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Owner surrenders suspended as animal shelter makes repairs

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Construction on the new addition of the Pitt County Animal Shelter is shown in March. As the county waits for its $2 million animal shelter expansion to be completed, part of the old shelter has had to be closed for repairs.

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By Kim Grizzard
The Daily Reflector

Thursday, May 16, 2019

As the county waits for its $2 million animal shelter expansion to be completed, part of the old shelter has had to be closed for repairs.

County officials announced on Wednesday that the shelter would not be able to accept pets surrendered by their owners while work is being completed in the dog housing area. Work is expected to take two to three weeks.

Pitt County Animal Services Director Michele Whaley said that an April 30 inspection by the state Department of Animal Welfare identified areas of rust and peeling paint, along with cracks in kennel floors.

“Obviously, with an old building, we just had some repairs,” Whaley said. “It's natural wear and tear that happens in a shelter.”

While some issues, including replacing automatic waterers, could be handled without disrupting operations, kennels have to be emptied for painting and sanding work. With the anticipated completion of the shelter expansion still more than a month away, Whaley said that failing to address concerns revealed in the inspection was not an option.

A previous inspection had identified similar problems but had not required the shelter to take action as long as the renovation remained on schedule and the areas did not deteriorate further. But last month, inspector Pat Sholar “contingently/conditionally approved” the shelter's facility compliance inspection, noting that issues should be corrected within 30 days.

“It appears there is considerable work to be finished before the shelter occupies this new building,” Sholar wrote. “Although I have witnessed a new building still in construction and have been advised of the renovation plans for the existing shelter, repairs must be made to keep the existing operating shelter in compliance with the Animal Welfare Codes.”

Whaley said failure to address problems identified in the inspection could result in fines or loss of license for the shelter.

“We kind of hate to spend money on areas that are going to be renovated,” she said. “But, then again, it's the law; it's the code.”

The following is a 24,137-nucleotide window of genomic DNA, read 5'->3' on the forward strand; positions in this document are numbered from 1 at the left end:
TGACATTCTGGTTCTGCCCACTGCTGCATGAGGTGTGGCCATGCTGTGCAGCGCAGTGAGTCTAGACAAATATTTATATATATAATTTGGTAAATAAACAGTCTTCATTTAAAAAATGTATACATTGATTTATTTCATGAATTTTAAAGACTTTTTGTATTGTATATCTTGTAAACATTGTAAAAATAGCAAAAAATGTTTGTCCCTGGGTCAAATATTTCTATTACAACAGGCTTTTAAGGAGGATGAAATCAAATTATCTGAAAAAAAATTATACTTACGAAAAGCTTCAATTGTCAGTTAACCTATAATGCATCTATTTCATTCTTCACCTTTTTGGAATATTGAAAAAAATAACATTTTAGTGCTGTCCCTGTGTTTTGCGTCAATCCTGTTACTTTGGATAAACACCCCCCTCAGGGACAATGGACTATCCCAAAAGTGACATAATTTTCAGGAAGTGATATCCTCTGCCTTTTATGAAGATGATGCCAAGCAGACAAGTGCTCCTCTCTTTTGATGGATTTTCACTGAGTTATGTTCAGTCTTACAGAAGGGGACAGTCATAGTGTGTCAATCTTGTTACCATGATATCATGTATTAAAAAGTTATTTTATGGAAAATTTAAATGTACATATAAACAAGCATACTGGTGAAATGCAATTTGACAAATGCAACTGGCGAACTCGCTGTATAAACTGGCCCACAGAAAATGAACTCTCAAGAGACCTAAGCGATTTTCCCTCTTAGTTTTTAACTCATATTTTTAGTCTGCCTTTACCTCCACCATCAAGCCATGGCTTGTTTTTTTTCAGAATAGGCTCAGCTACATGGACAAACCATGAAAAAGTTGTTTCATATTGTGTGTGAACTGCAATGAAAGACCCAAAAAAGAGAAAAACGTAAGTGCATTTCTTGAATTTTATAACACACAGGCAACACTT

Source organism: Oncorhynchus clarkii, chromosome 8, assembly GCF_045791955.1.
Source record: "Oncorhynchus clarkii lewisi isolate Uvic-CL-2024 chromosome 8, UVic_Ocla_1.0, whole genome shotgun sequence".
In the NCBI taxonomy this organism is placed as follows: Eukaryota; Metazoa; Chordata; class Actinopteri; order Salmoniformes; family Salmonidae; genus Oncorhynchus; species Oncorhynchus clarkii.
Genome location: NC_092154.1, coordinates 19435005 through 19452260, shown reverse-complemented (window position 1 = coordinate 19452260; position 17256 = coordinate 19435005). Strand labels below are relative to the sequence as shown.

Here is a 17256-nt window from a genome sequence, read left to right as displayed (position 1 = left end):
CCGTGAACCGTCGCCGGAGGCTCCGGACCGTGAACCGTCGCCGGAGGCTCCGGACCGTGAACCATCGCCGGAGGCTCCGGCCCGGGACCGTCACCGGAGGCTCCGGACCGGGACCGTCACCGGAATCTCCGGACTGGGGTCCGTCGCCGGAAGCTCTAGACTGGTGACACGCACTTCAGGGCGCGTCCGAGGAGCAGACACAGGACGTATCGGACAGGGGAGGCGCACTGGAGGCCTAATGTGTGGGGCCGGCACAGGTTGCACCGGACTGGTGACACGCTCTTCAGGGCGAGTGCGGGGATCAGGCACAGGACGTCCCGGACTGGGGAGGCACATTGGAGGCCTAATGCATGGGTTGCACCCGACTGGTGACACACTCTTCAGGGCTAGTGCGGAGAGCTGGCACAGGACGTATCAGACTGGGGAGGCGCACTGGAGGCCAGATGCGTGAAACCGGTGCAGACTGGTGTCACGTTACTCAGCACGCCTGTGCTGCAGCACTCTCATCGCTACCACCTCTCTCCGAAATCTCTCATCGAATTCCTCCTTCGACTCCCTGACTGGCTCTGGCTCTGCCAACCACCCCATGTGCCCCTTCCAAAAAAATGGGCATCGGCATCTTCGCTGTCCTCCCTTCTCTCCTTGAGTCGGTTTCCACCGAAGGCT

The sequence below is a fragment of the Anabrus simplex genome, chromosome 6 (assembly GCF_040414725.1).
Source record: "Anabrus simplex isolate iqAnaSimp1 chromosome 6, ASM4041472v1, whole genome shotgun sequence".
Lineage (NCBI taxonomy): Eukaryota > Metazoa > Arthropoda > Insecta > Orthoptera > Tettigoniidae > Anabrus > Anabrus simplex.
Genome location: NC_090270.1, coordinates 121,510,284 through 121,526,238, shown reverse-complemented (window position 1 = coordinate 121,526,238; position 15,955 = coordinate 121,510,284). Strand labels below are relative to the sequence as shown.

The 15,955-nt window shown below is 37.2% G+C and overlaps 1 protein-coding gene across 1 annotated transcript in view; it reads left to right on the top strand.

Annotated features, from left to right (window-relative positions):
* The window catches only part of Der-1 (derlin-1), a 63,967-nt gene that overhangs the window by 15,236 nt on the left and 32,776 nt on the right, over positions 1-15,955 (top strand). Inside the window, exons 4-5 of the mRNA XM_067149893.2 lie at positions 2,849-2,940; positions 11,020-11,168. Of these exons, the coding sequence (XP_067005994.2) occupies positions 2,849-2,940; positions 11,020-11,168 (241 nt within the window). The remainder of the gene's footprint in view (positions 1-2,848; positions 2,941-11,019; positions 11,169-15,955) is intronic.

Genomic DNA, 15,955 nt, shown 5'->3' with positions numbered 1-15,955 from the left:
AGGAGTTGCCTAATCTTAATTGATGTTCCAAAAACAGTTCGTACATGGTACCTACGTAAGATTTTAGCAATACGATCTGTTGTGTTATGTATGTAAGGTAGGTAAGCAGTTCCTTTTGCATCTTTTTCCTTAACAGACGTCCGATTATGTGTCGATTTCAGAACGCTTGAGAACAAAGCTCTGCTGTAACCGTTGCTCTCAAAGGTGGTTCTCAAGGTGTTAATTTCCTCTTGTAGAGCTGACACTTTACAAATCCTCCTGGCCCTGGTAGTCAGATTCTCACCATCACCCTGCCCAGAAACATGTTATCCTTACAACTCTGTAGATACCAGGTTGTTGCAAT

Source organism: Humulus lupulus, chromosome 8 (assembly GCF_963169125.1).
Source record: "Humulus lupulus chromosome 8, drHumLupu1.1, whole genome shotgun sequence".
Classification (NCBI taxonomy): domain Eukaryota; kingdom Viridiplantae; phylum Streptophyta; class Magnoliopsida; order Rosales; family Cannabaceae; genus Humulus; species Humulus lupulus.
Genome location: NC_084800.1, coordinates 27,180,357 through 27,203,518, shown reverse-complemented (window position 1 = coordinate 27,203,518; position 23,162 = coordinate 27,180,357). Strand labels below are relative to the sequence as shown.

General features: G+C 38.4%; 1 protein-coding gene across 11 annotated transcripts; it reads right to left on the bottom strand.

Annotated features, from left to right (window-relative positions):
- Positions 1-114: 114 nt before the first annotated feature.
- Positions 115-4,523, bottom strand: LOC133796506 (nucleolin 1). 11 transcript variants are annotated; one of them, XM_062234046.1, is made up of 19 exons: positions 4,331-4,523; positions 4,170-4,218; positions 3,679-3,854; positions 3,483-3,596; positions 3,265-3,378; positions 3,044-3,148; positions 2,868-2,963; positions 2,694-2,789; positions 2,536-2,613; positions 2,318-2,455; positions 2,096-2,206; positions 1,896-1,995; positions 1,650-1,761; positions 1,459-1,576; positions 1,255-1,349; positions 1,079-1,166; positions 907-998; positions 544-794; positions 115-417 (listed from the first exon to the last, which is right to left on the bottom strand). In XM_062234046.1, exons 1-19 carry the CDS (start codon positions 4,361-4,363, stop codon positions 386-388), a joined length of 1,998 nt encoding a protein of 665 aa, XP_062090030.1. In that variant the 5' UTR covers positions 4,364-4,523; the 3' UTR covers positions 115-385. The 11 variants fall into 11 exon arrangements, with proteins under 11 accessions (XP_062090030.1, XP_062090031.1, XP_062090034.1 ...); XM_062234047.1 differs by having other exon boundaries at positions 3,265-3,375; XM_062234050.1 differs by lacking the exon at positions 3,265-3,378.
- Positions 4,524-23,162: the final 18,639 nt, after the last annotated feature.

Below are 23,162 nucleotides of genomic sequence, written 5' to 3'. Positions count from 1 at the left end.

The expansion, which originally was scheduled to be completed in January, is expected to be ready for occupancy by the end of June. Following the opening of the new facility, the portion of the building where stray dogs and cats currently are held will be renovated to accommodate cats.

For now, about half the current kennel area is undergoing repairs, resulting in limited space for animals. Officials said regular animal services will be maintained during this time. However, the shelter will not accept pets surrendered by owners because some kennels must be reserved for emergencies, such as dangerous dogs or quarantine cases.

Shelter officials routinely advise owners to call to ask about available space before attempting to surrender a pet.

“We always tell them on a good day we should be a last resort,” Whaley said.

She also said that people should refrain from attempting to pick up stray animals to bring to the shelter but instead should contact the animal services agency that is responsible for the area where the animal was found.

“We have a lot of people that mean well,” Whaley said. “I want people to understand because of space, it's not really a good idea to pick up these animals. If I don't have a space to put it in, when all the spaces are filled, I don't think the public would support mass euthanasia. .. That's not a solution that's acceptable.”

The new facility will house 32 inside/​outside kennels for adoptable dogs, along with a puppy room, restrooms, two inside get-acquainted spaces and a laundry/​storage area. Whaley said the expansion will reflect the shelter's emphasis on finding homes for animals rather than having to euthanize them.

“I think it just reiterates why we needed the construction,” she said. “Back in the day when shelters were just built, they were the word we hate, they were 'pounds.' Animal welfare has evolved and progressed.”

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